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In early 2013 we reported about the PVAC Design (Personal Vacuum Assisted Climber) by Ascending Aggies that defeated 32 other designs in the Air Force Laboratory Design Challenge competition in 2012. It is a wearable device that allows a human to climb vertical walls. For that purpose PVAC has suction pads and a vacuum pump. This is one of the two general directions in which vertical climbing devices are developed. The other one uses the specific structure of a lizard foot as an example.
Gekkota is an infraorder that consists of non-blinking, small sized reptiles with the ability to climb vertically very smooth surfaces. Teflon is the only known material that hinders, but doesn’t fully remove the gecko ability of surface adhesion.
So, where is the magic? Each lower surface of a gecko toe has thousands of tiny, spatula-shaped hairs called setae, arranged into rectangular plate-like structures called lamellae. The gecko ability is explained with the van der Waals force that occurs. Roughly explained, this is a force of chemical or electrostatic attraction between the molecules of two materials that touch each other.
[Image Source: ESA]
Now we see a robotic twin of the gecko lizard developed by a group of engineers at the Simon Fraser University of Canada. Space tests made by ESA (European Space Agency) proved that the robot could work effectively even at space condition. Tests were held on Earth, at ESTEC (European Space and Technology Center) in Netherlands. The European laboratory recreated almost all space conditions except the lack of gravity – vacuum and very low temperatures, and the artificial gecko operated successfully through all that. It will not be a surprise if Abigaille, as the robot was called, is launched to the International Space Station or to any other orbiting around the Earth object. The dry adhesive technology (or maybe the gecko natural technology would be better to say?) has big potential for “space walking” compared to other variants. For example, magnetic feet may affect the electronic equipment and simply may not work on composite surface (a material often used for spacecraft hull coverage).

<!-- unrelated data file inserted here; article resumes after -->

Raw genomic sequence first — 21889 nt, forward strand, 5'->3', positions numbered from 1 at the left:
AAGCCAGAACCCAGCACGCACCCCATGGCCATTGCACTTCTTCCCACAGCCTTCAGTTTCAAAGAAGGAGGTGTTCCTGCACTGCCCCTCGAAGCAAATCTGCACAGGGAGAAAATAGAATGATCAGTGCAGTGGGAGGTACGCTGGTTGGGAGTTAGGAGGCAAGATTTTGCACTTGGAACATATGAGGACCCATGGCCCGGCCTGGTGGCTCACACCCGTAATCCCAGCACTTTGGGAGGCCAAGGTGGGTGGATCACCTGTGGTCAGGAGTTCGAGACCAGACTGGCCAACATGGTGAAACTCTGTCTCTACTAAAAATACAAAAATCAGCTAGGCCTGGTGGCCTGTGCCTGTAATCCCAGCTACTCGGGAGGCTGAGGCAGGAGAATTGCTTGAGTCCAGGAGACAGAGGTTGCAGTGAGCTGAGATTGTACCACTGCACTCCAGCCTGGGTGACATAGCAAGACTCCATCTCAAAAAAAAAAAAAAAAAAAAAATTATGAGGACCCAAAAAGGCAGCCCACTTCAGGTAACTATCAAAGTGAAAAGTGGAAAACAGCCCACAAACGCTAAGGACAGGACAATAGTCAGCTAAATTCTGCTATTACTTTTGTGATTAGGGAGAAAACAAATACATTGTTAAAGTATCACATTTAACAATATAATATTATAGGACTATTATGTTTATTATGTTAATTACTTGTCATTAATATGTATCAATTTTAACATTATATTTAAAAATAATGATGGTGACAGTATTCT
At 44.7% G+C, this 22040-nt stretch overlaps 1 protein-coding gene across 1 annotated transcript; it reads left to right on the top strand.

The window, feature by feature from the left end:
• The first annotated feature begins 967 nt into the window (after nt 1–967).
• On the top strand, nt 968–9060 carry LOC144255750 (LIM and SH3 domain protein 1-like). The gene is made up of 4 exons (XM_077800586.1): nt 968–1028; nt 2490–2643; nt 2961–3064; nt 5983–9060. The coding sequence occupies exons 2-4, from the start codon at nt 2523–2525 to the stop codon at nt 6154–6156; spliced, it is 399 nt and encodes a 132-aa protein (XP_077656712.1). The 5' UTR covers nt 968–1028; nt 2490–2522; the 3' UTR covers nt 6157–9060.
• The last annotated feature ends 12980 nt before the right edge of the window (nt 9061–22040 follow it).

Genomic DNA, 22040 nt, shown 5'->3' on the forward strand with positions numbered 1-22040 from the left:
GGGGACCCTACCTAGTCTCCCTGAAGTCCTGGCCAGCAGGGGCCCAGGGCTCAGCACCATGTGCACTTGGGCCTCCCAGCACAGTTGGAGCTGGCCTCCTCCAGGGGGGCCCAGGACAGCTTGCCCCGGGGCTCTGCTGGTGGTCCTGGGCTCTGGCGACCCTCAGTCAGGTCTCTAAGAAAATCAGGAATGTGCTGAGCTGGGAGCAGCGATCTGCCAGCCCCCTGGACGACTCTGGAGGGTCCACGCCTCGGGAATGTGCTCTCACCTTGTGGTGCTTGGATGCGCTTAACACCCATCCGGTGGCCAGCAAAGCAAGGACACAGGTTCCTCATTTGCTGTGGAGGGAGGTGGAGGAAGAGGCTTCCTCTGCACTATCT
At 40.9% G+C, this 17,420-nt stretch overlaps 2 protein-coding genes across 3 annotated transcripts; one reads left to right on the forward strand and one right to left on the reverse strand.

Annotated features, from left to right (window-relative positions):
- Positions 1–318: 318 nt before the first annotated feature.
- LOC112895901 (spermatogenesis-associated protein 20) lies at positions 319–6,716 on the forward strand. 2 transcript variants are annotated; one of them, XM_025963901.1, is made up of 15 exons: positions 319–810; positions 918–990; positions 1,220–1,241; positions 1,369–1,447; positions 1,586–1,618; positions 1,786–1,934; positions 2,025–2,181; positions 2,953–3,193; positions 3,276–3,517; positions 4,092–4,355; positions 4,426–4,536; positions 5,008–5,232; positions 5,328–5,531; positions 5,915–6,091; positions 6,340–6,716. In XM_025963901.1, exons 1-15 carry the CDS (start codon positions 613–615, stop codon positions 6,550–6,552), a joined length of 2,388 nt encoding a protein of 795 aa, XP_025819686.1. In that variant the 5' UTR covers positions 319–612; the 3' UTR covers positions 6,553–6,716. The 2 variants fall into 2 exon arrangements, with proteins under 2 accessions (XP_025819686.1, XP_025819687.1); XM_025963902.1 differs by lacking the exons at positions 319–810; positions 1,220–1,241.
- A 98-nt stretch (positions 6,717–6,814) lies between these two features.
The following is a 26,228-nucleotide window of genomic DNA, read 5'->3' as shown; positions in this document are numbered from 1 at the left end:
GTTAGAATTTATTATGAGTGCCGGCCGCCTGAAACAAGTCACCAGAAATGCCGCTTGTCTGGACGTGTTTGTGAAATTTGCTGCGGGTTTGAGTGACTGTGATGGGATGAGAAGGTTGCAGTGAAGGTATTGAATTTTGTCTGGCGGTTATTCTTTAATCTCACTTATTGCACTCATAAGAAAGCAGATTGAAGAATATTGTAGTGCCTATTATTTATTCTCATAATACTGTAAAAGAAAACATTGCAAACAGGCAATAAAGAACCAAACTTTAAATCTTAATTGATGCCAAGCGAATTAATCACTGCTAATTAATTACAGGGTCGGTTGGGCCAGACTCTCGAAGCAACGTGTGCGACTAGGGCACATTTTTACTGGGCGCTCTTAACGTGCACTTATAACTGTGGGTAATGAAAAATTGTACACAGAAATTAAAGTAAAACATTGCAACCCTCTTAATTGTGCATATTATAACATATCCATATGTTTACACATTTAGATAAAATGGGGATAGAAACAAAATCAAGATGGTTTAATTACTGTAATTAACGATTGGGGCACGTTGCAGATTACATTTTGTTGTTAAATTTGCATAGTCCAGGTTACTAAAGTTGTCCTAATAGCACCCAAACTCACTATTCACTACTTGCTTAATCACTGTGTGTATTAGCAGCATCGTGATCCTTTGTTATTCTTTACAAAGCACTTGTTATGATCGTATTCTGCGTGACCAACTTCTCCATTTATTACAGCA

Although using the gecko climbing technique, Abigaille looks more like a giant bug with its 6 legs. Each leg has freedom of 4 degrees which allows the robot to easily switch from vertical to horizontal position. However, there was an ancestor that looked closer to the lizard by having 4 legs. It weighed 240 grams and had 100-200 nanometer thick micro-fiber thread. The thread copies the function of the setae on the gecko toe – participates in the generation of van der Waals force. The original lizard setae is 100 times slimmer than the artificial one but the robot walked successfully on a vertical surface, so obviously the thickness of the artificial toe hair was sufficient.
“This approach is an example of ‘biomimicry’, taking engineering solutions from the natural world,” explained Michael Henrey of Simon Fraser University.
“We’ve borrowed techniques from the microelectronics industry to make our own footpad terminators,” Henrey also said. “Technical limitations mean these are around 100 times larger than a gecko’s hairs, but they are sufficient to support our robot’s weight.”